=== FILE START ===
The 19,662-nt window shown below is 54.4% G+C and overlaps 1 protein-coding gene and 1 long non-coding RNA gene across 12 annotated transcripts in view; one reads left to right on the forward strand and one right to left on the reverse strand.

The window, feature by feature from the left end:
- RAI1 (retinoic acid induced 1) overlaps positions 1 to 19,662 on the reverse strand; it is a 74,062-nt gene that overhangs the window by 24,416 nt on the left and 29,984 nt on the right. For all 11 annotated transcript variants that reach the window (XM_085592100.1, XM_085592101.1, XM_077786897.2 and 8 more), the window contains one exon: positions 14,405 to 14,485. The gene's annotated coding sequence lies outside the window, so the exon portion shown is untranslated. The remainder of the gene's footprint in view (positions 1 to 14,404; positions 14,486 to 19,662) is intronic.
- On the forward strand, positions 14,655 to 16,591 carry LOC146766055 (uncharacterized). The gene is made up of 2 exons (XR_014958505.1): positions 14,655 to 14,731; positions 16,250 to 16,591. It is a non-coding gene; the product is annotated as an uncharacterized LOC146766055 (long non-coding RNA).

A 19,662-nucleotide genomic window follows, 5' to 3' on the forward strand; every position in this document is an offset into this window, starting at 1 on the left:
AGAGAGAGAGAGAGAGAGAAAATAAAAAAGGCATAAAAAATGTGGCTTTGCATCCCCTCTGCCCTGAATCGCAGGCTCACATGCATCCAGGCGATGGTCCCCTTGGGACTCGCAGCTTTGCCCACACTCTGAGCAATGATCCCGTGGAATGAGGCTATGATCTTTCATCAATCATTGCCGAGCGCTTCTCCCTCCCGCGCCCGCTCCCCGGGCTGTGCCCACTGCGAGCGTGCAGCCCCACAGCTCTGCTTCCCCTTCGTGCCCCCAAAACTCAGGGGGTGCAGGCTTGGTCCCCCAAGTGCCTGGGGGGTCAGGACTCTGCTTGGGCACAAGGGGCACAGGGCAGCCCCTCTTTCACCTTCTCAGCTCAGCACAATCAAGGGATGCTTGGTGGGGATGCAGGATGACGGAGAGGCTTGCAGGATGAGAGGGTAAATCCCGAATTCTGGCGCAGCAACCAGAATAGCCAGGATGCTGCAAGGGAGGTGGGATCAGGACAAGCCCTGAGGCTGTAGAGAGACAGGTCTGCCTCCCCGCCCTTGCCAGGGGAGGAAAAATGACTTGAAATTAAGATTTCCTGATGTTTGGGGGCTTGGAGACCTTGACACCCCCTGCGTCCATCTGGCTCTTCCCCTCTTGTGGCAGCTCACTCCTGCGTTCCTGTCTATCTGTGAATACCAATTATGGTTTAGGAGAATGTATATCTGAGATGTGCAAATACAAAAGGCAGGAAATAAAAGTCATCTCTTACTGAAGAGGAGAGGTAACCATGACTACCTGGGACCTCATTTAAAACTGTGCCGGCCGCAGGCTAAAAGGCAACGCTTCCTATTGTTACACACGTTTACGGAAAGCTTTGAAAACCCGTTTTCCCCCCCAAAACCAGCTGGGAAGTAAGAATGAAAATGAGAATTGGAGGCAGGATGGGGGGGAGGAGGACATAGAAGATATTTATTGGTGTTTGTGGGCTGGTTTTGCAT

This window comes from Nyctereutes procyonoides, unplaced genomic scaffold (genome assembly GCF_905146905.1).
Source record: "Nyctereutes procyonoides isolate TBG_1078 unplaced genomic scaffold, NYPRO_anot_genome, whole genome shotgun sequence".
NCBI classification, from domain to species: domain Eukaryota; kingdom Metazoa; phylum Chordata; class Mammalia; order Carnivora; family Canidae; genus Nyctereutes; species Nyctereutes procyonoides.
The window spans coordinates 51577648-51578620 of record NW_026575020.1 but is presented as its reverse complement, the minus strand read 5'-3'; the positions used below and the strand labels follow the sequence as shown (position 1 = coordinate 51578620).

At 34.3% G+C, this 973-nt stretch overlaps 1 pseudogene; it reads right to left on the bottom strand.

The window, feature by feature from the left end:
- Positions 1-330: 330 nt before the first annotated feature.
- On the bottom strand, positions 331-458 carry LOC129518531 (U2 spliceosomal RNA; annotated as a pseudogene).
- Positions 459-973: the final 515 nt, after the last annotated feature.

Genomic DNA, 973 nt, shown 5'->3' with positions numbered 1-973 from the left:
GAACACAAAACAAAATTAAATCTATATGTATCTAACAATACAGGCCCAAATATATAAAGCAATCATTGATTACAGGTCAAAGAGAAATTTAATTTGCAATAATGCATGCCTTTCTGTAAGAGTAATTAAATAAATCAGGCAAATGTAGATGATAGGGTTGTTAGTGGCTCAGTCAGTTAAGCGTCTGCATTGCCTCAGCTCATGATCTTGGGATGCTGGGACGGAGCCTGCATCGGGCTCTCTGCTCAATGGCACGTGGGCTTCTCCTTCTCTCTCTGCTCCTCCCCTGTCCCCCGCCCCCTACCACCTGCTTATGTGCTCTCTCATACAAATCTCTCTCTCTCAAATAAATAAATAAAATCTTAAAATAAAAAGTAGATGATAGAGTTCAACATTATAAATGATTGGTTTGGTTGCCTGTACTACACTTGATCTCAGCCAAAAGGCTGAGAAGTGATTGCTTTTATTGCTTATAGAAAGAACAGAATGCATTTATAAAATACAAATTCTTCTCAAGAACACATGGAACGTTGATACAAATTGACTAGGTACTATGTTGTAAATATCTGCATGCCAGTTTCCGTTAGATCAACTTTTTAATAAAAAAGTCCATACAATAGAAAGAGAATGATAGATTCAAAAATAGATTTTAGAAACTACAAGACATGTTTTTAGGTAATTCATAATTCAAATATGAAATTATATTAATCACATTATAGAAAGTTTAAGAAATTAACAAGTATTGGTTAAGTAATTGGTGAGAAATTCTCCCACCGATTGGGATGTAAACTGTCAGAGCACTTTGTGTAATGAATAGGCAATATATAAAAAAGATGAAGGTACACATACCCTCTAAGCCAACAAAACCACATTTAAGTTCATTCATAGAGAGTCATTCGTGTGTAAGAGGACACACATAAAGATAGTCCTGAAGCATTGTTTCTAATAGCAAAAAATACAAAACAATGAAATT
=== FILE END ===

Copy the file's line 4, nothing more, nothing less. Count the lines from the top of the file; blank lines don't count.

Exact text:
- On the forward strand, positions 14,655 to 16,591 carry LOC146766055 (uncharacterized). The gene is made up of 2 exons (XR_014958505.1): positions 14,655 to 14,731; positions 16,250 to 16,591. It is a non-coding gene; the product is annotated as an uncharacterized LOC146766055 (long non-coding RNA).